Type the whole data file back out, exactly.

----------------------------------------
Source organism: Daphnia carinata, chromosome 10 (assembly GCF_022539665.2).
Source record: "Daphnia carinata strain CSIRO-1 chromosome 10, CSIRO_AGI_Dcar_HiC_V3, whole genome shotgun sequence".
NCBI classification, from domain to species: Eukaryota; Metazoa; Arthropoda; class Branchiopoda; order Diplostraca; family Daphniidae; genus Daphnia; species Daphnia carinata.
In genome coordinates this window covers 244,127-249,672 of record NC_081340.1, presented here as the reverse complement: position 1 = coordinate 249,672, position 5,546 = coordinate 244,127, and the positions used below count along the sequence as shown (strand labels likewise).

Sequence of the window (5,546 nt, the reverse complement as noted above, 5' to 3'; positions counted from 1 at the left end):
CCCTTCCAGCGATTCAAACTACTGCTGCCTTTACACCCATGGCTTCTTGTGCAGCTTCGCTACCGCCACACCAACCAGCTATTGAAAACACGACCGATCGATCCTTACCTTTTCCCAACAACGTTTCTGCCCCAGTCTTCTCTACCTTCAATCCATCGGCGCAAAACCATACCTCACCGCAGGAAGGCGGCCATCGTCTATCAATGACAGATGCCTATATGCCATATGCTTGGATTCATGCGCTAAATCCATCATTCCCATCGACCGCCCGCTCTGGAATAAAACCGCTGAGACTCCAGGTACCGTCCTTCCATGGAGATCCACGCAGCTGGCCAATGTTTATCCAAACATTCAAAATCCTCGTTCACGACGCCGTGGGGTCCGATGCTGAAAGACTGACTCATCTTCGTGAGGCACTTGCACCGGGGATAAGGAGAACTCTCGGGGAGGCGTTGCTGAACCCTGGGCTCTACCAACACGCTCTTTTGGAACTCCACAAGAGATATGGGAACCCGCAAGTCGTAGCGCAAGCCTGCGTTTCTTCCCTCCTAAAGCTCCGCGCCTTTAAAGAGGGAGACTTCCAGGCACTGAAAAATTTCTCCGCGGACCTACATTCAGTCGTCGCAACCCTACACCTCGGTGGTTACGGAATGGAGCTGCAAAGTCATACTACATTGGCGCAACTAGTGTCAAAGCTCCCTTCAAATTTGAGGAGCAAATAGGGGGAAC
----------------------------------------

Source organism: Daphnia carinata, chromosome 10 (assembly GCF_022539665.2).
Source record: "Daphnia carinata strain CSIRO-1 chromosome 10, CSIRO_AGI_Dcar_HiC_V3, whole genome shotgun sequence".
NCBI classification, from domain to species: Eukaryota; Metazoa; Arthropoda; class Branchiopoda; order Diplostraca; family Daphniidae; genus Daphnia; species Daphnia carinata.
In genome coordinates this window covers 244,127-249,672 of record NC_081340.1, presented here as the reverse complement: position 1 = coordinate 249,672, position 5,546 = coordinate 244,127, and the positions used below count along the sequence as shown (strand labels likewise).

Sequence of the window (5,546 nt, the reverse complement as noted above, 5' to 3'; positions counted from 1 at the left end):
CCCTTCCAGCGATTCAAACTACTGCTGCCTTTACACCCATGGCTTCTTGTGCAGCTTCGCTACCGCCACACCAACCAGCTATTGAAAACACGACCGATCGATCCTTACCTTTTCCCAACAACGTTTCTGCCCCAGTCTTCTCTACCTTCAATCCATCGGCGCAAAACCATACCTCACCGCAGGAAGGCGGCCATCGTCTATCAATGACAGATGCCTATATGCCATATGCTTGGATTCATGCGCTAAATCCATCATTCCCATCGACCGCCCGCTCTGGAATAAAACCGCTGAGACTCCAGGTACCGTCCTTCCATGGAGATCCACGCAGCTGGCCAATGTTTATCCAAACATTCAAAATCCTCGTTCACGACGCCGTGGGGTCCGATGCTGAAAGACTGACTCATCTTCGTGAGGCACTTGCACCGGGGATAAGGAGAACTCTCGGGGAGGCGTTGCTGAACCCTGGGCTCTACCAACACGCTCTTTTGGAACTCCACAAGAGATATGGGAACCCGCAAGTCGTAGCGCAAGCCTGCGTTTCTTCCCTCCTAAAGCTCCGCGCCTTTAAAGAGGGAGACTTCCAGGCACTGAAAAATTTCTCCGCGGACCTACATTCAGTCGTCGCAACCCTACACCTCGGTGGTTACGGAATGGAGCTGCAAAGTCATACTACATTGGCGCAACTAGTGTCAAAGCTCCCTTCAAATTTGAGGAGCAAATAGGGGGAAC